After publication, research director Mollway vets the articles to see how well they hit ? or strayed ? from the target topics revealed by research. Both Mollway and Schmitt are quick to add, however, that this process is more a subtle set of signals than a formal judgment.
"I don't have a Claritas book on my desk and say, 'OK, [60504 households] read boating magazines. Let's do a cover story on boating,' " Schmitt said.
Consider, for instance, Pop-Tarts. Kids & Cul-de-Sac'ers eat these toaster pastries at a rate way above the national average.
"But we don't run stories like, 'The top Pop-Tarts Recipes,' " Schmitt said. "Instead, we look at topics like nutrition vs. convenience or what to do when there is no time for breakfast or kids and nutrition: what they eat vs. what they should eat."
Copley executives are also pretty sure 60504 readers don't miss the Cub Scout Pack 14 outing articles or the grip-and-grin photos.
"We have a savvy audience. They can tell the difference between mediocre and good graphics and photography," said Randy Chapman, director of marketing services for Copley Chicago Newspapers.
60504 is mailed to about 11,300 households right now, and appears to have overwhelming acceptance. A few days before the paper marked its one-year anniversary, one customer asked to have delivery discontinued.
That was the first time anyone had asked for a delivery stop, Wible said, and the Fox Valley Press president wanted badly to keep the perfect no-cancellation record.
"I sent her a $50 restaurant certificate and said I was considering this a non-cancellation," Wible said.

Good Morning Redesign
60504 is just one thrust in Copley Newspapers' drive to dominate Chicago's far western suburbs.
More recently, in April, Copley completed redesigns of its four daily papers: the Beacon-News in Aurora; Herald-News in Joliet; News-Sun in Waukegan and the Courier-News in Elgin. The Beacon-News and Herald-News also were converted to morning publication.
The redesigns gave a common look to the papers, an effort to make the market more aware of the Copley presence.
To further heighten market awareness to the new-look papers and their conversion to mornings, the chain in April delivered a Copley-Os breakfast cereal as a promotion. The outside of the box (pictured below) used such phrases as "Now opened all day," "Chock full-o-News," "In town. In touch. In the Morning" and "Read daily for a healthy connection to your community." One side panel contained assorted reader demographic information.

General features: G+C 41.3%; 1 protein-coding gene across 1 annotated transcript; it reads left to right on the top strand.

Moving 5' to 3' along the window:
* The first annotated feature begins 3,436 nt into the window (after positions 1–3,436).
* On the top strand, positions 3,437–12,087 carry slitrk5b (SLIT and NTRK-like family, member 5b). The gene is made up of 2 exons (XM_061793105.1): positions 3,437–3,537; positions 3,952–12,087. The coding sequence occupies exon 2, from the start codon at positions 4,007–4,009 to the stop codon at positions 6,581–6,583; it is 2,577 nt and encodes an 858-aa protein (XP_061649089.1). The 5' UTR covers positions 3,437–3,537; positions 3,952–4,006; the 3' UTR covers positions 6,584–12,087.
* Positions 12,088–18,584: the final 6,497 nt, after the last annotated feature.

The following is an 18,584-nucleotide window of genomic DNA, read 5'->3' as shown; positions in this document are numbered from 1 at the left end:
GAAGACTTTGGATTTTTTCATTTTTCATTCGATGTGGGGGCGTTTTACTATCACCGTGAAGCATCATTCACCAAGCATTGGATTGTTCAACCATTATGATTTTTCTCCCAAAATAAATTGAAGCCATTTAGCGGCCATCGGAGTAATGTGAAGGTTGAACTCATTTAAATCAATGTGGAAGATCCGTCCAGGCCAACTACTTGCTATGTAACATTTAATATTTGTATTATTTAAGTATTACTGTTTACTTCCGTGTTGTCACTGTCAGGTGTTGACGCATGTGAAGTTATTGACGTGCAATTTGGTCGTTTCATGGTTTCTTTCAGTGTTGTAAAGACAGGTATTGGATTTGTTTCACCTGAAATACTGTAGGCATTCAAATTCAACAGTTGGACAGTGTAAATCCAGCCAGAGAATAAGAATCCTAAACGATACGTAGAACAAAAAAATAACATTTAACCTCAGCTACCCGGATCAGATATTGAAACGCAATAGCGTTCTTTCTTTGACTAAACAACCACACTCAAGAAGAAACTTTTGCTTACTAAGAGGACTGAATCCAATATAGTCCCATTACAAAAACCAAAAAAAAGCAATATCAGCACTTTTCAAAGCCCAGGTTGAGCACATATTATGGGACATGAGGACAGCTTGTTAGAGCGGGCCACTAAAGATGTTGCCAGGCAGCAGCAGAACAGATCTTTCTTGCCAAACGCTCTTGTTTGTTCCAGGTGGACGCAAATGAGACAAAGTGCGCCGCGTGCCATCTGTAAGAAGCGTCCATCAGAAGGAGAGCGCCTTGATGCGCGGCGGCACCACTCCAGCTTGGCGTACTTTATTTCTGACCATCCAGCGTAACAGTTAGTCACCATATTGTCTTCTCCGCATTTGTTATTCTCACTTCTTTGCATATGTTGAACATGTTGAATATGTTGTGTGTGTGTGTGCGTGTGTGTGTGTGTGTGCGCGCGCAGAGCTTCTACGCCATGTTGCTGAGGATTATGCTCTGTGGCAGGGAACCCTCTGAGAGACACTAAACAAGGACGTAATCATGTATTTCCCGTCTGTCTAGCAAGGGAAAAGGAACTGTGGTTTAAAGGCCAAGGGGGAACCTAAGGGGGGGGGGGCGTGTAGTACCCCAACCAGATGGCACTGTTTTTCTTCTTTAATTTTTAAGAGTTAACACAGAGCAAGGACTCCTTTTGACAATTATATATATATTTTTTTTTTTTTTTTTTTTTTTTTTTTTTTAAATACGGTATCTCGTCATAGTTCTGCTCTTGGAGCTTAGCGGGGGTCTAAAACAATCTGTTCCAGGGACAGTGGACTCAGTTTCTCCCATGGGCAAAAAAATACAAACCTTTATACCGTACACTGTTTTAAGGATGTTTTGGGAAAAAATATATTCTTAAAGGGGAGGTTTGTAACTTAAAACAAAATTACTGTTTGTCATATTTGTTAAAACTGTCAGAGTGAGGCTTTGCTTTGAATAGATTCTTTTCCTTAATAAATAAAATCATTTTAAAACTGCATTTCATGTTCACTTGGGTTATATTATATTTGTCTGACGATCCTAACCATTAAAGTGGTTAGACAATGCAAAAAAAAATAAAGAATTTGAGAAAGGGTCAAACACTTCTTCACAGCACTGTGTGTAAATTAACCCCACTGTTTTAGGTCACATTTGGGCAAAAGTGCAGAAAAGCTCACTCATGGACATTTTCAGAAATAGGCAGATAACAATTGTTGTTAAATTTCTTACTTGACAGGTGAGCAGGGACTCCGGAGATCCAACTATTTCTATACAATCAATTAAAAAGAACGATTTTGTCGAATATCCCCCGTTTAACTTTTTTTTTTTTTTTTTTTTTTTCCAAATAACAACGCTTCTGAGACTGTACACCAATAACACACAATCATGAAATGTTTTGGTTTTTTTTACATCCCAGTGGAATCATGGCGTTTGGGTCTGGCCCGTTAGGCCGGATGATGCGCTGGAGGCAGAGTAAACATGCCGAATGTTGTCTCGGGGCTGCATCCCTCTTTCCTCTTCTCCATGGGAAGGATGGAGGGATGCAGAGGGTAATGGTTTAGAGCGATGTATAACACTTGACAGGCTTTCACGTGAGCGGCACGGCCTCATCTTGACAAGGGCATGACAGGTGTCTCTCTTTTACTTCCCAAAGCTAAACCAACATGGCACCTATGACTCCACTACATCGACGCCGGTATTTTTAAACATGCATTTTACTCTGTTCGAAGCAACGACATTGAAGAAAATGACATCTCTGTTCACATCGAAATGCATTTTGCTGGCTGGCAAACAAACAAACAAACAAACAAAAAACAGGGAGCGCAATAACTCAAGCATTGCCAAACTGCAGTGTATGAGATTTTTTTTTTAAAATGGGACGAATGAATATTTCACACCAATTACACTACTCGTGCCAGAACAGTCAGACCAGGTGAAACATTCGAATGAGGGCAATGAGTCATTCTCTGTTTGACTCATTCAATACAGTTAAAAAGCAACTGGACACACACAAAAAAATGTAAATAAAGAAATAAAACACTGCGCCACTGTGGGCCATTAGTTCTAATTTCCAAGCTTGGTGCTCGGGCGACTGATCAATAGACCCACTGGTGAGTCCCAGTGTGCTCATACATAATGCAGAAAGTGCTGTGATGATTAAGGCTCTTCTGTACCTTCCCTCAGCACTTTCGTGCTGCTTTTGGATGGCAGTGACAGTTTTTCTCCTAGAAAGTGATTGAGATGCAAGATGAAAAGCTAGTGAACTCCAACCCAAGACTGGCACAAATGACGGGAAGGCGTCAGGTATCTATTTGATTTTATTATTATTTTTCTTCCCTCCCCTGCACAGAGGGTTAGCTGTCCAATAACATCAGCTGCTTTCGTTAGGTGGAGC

"If you were back here five weeks ago," Wible said in a late-May interview, "people would tell you, 'What's a Copley Newspaper?' The Herald-News used to look one way, the Beacon-News looked this way. Now we are finally getting a family of newspapers."
Herald-News subscribers also began getting something else in April: a free-standing Wednesday local paper included free in their daily copy.
The Sun papers are tabloids with modern graphic design and bulked-up local editorial that also are sold as single copies.
In Lockport, the Sun replaces what Wible calls the chain's "ugly shopper," the Town Talk.
The Plainfield Sun put Copley in head-to-head weekly competition with the Enterprise, a 6,000-circulation paid paper.
All the Copley products, Wible suggests, are also aimed at competition over the horizon.
"In a way, we are branding new products because of the market realities," he said. "The [Chicago] Tribune is going to get some circulation out here, the Daily Herald some, the [Chicago] Sun-Times probably very little. But more than likely our own daily products are not going to grow enough to own this market."
That's the reason, Wible said, for the saturation strategy of 60504, the daily redesigns and what Copley calls the "blended strategy" of combining free-standing weeklies with dailies.
"If we do all these things right . . . no other local paper need get started," Wible said. "And while everyone else is talking about the Internet ? and we'll be doing that, too ? we will be putting out a lot of newsprint out here in the cornfields."

?(The nation's first ZIP code newspaper) [Photo & Caption]
?("If our idea works, hopefully it's not just for Copley Newspapers, not just for the Chicago market, but perhaps it's a model for the whole industry." [Caption]
?(-Art Wible, president of Copley Chicago Newspapers) [Photo]
?("We try to stay away from some of the traditional weekly newspaper staples. Actually, I think of ourselves as a magazine rather than a newspaper.") [Caption]
?(-60504 managing editor Sue Schmitt) [Photo & Caption]
?(An April redesign of its daily papers was intended to give a common look to Copley Chicago Newspapers.) [Photo & Caption]
?(Copley-Os breakfast cereal was delivered as a promotion in April, when the chain's four suburban Chicago dailies converted to a.m. publication) [Photo & Caption]

?( E&P Web Site:
?(copyaright: Editor & Publisher June 21, 1997)